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GeForce 8800 GT 1GB vs GeForce GTX 650

Intro

The GeForce 8800 GT 1GB comes with core clock speeds of 600 MHz on the GPU, and 900 MHz on the 1024 MB of GDDR3 RAM. It features 112 SPUs along with 56 TAUs and 16 ROPs.

Compare that to the GeForce GTX 650, which makes use of a 28 nm design. nVidia has set the core frequency at 1058 MHz. The GDDR5 RAM runs at a frequency of 1250 MHz on this model. It features 384 SPUs as well as 32 Texture Address Units and 16 Rasterization Operator Units.

Display Graphs

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(No game benchmarks for this combination yet.)

Power Usage and Theoretical Benchmarks

Power Consumption (Max TDP)

GeForce GTX 650 64 Watts
GeForce 8800 GT 1GB 105 Watts
Difference: 41 Watts (64%)

Memory Bandwidth

As far as performance goes, the GeForce GTX 650 should theoretically be quite a bit better than the GeForce 8800 GT 1GB overall. (explain)

GeForce GTX 650 80000 MB/sec
GeForce 8800 GT 1GB 57600 MB/sec
Difference: 22400 (39%)

Texel Rate

The GeForce GTX 650 should be a small bit (about 1%) more effective at texture filtering than the GeForce 8800 GT 1GB. (explain)

GeForce GTX 650 33856 Mtexels/sec
GeForce 8800 GT 1GB 33600 Mtexels/sec
Difference: 256 (1%)

Pixel Rate

If using a high screen resolution is important to you, then the GeForce GTX 650 is a better choice, and very much so. (explain)

GeForce GTX 650 16928 Mpixels/sec
GeForce 8800 GT 1GB 9600 Mpixels/sec
Difference: 7328 (76%)

Please note that the above 'benchmarks' are all just theoretical - the results were calculated based on the card's specifications, and real-world performance may (and probably will) vary at least a bit.

Price Comparison

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GeForce 8800 GT 1GB

Amazon.com

GeForce GTX 650

Amazon.com

Please note that the price comparisons are based on search keywords - sometimes it might show cards with very similar names that are not exactly the same as the one chosen in the comparison. We do try to filter out the wrong results as best we can, though.

Specifications

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Model GeForce 8800 GT 1GB GeForce GTX 650
Manufacturer nVidia nVidia
Year Dec 2007 September 2012
Code Name G92 GK107
Fab Process 65 nm 28 nm
Bus PCIe x16 2.0 PCIe 3.0 x16
Memory 1024 MB 2048 MB
Core Speed 600 MHz 1058 MHz
Shader Speed 1500 MHz 1058 MHz
Memory Speed 1800 MHz 5000 MHz
Unified Shaders 112 384
Texture Mapping Units 56 32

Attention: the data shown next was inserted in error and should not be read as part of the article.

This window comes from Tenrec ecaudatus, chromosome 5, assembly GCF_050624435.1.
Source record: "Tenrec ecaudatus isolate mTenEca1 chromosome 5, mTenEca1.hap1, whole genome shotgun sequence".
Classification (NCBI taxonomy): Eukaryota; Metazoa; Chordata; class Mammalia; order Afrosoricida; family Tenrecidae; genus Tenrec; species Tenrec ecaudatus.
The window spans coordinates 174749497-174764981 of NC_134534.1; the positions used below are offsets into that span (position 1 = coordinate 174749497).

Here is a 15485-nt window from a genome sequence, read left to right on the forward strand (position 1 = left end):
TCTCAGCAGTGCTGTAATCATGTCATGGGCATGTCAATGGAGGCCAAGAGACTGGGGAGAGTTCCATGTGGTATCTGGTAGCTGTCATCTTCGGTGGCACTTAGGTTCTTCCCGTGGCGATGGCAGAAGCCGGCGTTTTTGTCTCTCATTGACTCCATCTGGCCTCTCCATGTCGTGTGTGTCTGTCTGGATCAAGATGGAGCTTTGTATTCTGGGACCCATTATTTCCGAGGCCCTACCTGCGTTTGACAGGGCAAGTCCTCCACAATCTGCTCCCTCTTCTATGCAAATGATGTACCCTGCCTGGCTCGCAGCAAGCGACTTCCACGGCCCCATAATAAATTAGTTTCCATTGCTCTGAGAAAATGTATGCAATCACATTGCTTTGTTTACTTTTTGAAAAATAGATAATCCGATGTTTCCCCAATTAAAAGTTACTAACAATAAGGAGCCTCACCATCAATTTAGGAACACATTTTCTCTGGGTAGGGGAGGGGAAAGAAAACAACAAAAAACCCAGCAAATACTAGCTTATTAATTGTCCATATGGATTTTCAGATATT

Render Output Units 16 16
Bus Type GDDR3 GDDR5
Bus Width 256-bit 128-bit
DirectX Version DirectX 10 DirectX 11.0
OpenGL Version OpenGL 3.0 OpenGL 4.3
Power (Max TDP) 105 watts 64 watts
Shader Model 4.0 5.0
Bandwidth 57600 MB/sec 80000 MB/sec
Texel Rate 33600 Mtexels/sec 33856 Mtexels/sec
Pixel Rate 9600 Mpixels/sec 16928 Mpixels/sec

Memory Bandwidth: Bandwidth is the largest amount of information (counted in megabytes per second) that can be transported past the external memory interface in one second. The number is worked out by multiplying the card's interface width by the speed of its memory. If it uses DDR type memory, it should be multiplied by 2 once again. If it uses DDR5, multiply by ANOTHER 2x. The better the bandwidth is, the faster the card will be in general. It especially helps with anti-aliasing, HDR and higher screen resolutions.

Texel Rate: Texel rate is the maximum amount of texture map elements (texels) that are processed in one second. This is calculated by multiplying the total number of texture units by the core speed of the chip. The better the texel rate, the better the card will be at texture filtering (anisotropic filtering - AF). It is measured in millions of texels processed per second.

Pixel Rate: Pixel rate is the most pixels the video card could possibly write to the local memory in a second - measured in millions of pixels per second. Pixel rate is worked out by multiplying the amount of Render Output Units by the the core speed of the card. ROPs (Raster Operations Pipelines - sometimes also referred to as Render Output Units) are responsible for outputting the pixels (image) to the screen. The actual pixel fill rate is also dependant on quite a few other factors, most notably the memory bandwidth of the card - the lower the bandwidth is, the lower the ability to reach the maximum fill rate.

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